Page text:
Re: FTP Problems
Mikhail
Enthusiast

If you are interested in SFTP solution (you need one port only and everything is encrypted) then you can take a look at http://wiki.filezilla-project.org/Howto -- I use both Filezilla server and client on all my OSes. I just use non standard port something like 10022.

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Re: FTP Problems
fiatlux
Newbie

My FTP traffic is outbound from my server uploaded to other servers in the Internet.

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Re: FTP Problems
Mikhail
Enthusiast

@fiatlux wrote:

My FTP traffic is outbound from my server uploaded to other servers in the Internet.


Then you should check your hosting services. Does your hosting services allows any scripting or script/CGI extensions? I see on a periodic bases that my FTP at hosting service provider site becomes much slower than they advertised. But I don't care since it's still around 1 mbps.

Re: FTP Problems
viafax999
Super User
Super User

@fiatlux wrote:

Not using passive mode FTP.  Definitely using NAT; does anyone really have the courage to not run NAT? lol!  Anyway, the more I speak with Verizon the more I am coming to believe that traffic shaping is responsible for the problem. 


Sorry, my earlier question was silly, didn't fully read your original post.

As you're just running an ftp client for posting and retrieving data from external ftp servers then there is nothing special on your end, no port, no port forwarding, nothing at all.  Also iIf you are managing to connect to the external servers the passive mode is not an issue either.

You may want to go and look at the sytem logs on your router when the issues are ocurring to see if there are any error messages appearing there.

Re: FTP Problems
Mikhail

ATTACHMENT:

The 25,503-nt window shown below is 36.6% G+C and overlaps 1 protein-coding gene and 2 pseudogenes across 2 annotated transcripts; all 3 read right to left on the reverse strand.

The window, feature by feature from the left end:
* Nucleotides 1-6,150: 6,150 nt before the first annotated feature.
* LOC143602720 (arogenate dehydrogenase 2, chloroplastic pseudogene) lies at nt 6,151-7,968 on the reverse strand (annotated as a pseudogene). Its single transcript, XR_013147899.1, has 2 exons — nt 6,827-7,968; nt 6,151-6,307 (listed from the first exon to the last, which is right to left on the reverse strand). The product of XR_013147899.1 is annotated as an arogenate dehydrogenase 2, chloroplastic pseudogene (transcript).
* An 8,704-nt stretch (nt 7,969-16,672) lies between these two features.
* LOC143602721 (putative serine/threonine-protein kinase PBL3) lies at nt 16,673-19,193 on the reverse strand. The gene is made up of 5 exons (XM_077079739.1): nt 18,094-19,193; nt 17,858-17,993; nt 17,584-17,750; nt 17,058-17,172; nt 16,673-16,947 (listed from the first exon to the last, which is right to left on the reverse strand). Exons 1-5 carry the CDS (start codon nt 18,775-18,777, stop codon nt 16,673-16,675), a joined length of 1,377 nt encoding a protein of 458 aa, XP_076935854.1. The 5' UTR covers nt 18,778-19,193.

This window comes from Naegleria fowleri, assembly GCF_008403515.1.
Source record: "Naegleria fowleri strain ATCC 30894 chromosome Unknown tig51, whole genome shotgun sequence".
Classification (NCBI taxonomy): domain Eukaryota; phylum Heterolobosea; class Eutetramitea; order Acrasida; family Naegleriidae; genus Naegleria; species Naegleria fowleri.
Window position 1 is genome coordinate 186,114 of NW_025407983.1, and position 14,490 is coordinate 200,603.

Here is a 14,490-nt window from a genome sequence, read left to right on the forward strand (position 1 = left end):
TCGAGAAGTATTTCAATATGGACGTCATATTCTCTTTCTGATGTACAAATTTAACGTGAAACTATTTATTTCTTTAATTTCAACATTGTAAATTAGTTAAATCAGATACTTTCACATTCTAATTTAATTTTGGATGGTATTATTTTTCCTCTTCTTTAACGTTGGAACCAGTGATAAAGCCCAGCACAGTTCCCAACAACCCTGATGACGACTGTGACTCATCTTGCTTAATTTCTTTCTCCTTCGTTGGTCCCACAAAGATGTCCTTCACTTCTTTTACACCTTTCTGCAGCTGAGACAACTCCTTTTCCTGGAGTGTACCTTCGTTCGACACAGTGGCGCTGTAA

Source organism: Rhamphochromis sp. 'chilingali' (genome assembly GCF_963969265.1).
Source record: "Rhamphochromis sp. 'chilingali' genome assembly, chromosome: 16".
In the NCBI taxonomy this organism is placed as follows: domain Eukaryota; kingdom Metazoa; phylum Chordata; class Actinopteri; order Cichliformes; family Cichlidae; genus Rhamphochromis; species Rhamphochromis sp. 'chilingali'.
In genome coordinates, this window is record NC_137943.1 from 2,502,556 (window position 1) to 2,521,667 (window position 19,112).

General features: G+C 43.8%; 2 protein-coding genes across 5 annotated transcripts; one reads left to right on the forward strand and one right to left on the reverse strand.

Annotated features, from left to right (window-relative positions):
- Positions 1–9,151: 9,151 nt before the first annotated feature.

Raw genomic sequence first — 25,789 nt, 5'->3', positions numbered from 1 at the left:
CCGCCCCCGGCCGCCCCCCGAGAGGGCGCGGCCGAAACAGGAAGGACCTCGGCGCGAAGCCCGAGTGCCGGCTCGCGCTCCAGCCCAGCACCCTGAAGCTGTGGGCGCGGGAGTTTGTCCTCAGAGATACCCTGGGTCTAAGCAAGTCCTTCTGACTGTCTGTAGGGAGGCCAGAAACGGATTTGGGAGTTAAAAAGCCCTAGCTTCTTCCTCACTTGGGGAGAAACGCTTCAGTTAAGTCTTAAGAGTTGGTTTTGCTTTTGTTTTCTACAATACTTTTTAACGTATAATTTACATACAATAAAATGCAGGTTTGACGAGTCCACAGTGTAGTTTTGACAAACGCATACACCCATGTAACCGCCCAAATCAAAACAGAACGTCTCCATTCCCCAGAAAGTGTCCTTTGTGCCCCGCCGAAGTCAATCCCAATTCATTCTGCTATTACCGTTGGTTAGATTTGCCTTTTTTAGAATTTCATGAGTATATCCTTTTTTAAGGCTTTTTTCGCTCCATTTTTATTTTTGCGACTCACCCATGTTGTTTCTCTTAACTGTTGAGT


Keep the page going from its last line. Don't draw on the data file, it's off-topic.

Enthusiast

viafax999 wrote:As you're just running an ftp client for posting and retrieving data from external ftp servers then there is nothing special on your end, no port, no port forwarding, nothing at all.  Also iIf you are managing to connect to the external servers the passive mode is not an issue either.

Politely disagree. FTP protocol use always a pair of ports N and N-1, defaults 21 and 20. Port N is a command port and port N-1 is data port. Active mode has the following sequence of events:

1. Client sends RETR command.

2. Server looks for the file and answers with OK code if file exists.

3. Client sends PORT command where it specifies IP and PORT server should connect to.

4. Server connects and transfers data.

Now, if client is behind NAT the third step would not work. That is a reason, for example, in FileZilla client having a special cofiguration page -- Edit/Settings/FTP/Active Mode:

1. Check box Limit local port used by FileZilla.

2. Edit Box Lowest available port

3. Edit Box Highest available port

4. Radio Button Ask your OS for the external IP address.

5. Radio Button Use the following IP Address with Edit Box Use the following IP address.

6. Radio Button GetExternal IP address from the following URL with Edit Box.

How to use these different options I've explained earlier.